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East Midlands To Make Big Economic Strides By The End Of 2021 Says Report

East Midlands To Make Big Economic Strides By The End Of 2021 Says Report

Leicester will have the East Midland’s fastest growing economy by the end of this year, but according to a new report published today, employment levels will compare less favourably to Derby and Nottingham with 7,400 jobs expected to be lost across the city.


The latest UK Powerhouse study by law firm Irwin Mitchell and the Centre for Economic and Business Research (Cebr), has revealed mixed fortunes in terms of GVA*and employment levels for the 50 largest towns and cities in the UK** due to coronavirus and Brexit uncertainty.

By the end of 2021, Leicester’s economy is expected to grow by £500m, taking the total value to £7.9bn due to an annual 6.9% increase in GVA. Derby’s economy will grow by 6.5% to £6.8bn and Nottingham by 6.3% to £9.6bn.

Although all economic restrictions are planned to be lifted by Q4 2021, UK Powerhouse expects only 36% of the towns and cities in the report to increase employment levels during the year to Q4 2021.

All of the major cities in the East Midlands are predicted to see headcount reductions with Derby seeing employment levels dip by -0.6% and Nottingham’s fall being -1.3% and Leicester near the bottom of the league table with a 3.5% fall in jobs.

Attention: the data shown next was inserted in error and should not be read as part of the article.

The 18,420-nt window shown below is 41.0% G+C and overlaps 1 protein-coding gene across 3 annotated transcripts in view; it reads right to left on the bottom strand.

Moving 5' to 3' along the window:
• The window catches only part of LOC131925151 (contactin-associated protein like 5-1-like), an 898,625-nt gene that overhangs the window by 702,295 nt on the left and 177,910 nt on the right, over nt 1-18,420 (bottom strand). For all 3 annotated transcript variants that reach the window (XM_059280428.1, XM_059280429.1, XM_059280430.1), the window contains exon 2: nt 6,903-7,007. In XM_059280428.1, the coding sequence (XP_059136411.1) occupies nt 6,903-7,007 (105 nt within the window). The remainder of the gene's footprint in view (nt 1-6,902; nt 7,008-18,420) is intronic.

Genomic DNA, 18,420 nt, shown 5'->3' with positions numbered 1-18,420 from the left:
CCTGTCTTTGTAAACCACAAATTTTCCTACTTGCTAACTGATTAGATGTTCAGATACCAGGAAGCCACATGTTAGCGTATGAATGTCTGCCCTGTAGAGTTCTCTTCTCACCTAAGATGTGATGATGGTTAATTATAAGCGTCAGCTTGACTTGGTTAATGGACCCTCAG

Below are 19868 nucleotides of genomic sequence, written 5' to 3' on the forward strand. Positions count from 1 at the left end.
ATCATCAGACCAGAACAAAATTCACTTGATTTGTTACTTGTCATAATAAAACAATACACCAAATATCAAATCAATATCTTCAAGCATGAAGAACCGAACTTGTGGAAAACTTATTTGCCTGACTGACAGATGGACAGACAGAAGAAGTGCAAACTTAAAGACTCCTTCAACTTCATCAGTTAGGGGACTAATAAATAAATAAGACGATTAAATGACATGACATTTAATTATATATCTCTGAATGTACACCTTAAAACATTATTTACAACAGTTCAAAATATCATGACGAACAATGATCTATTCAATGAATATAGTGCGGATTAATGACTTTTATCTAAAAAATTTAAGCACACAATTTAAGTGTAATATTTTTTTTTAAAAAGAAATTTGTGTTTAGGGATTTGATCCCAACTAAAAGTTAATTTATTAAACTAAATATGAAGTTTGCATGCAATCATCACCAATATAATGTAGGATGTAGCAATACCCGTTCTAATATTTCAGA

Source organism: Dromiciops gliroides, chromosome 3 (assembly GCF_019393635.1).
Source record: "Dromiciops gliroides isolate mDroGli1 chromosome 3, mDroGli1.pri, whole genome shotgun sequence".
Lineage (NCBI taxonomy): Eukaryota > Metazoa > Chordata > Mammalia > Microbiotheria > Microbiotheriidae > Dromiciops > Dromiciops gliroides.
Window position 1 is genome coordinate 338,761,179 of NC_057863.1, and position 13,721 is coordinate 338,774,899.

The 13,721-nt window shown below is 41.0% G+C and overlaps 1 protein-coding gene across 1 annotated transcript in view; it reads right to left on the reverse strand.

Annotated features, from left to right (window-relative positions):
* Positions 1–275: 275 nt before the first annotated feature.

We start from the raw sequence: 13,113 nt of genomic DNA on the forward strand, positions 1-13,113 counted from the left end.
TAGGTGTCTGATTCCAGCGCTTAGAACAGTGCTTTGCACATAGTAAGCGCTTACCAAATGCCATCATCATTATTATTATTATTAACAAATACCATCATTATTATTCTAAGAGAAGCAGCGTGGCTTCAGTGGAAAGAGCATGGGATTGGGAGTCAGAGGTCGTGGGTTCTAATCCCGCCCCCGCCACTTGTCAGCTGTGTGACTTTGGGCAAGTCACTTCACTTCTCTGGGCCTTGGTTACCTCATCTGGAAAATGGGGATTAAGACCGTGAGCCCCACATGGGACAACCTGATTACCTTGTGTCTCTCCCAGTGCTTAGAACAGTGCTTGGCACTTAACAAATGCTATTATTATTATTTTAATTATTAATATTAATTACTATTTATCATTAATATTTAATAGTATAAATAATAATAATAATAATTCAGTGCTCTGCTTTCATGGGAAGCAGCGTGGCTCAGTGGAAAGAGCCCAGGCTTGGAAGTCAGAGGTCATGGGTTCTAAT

Following the report’s analysis, it makes a series of recommendations to tackle the current difficulties faced by businesses in the region. In summary, these are:

  • Businesses need to take advantage of policies to encourage investment and improve skills.
  • Local governments should have bespoke plans in place to support job creation heading out of the Covid-19 crisis, when the furlough scheme ends.
  • The UK Government needs to prioritise the implementation of the UK-EU Trade and Cooperation Agreement with as little disruption as possible to businesses and negotiate where possible to reach a smoother trading relationship with the EU.

Vicky Brackett, CEO of Irwin Mitchell’s Business Legal Services division, said:

“This report shows the huge challenges faced by UK businesses as result of Brexit uncertainty and Covid-19 lockdowns.

“Large volume of UK businesses, including those in the East Midlands, have revenues stemming from services exports, which are not covered by the free trade agreement with the EU. Furthermore, there is a significant proportion of businesses which trade with the EU specifically either in goods or services, which has been disrupted by Brexit border frictions. Therefore, further negotiations between the UK and EU are crucial for sustaining business activity across all UK regions.”

Josie Dent, Managing Economist at Cebr and report author, said: 

“The impacts of the pandemic have not been equal across the country. Cities with large hospitality and entertainment industries have been hit hard by forced closures amid lockdowns and could face additional difficulties with the end of the furlough scheme in September.”

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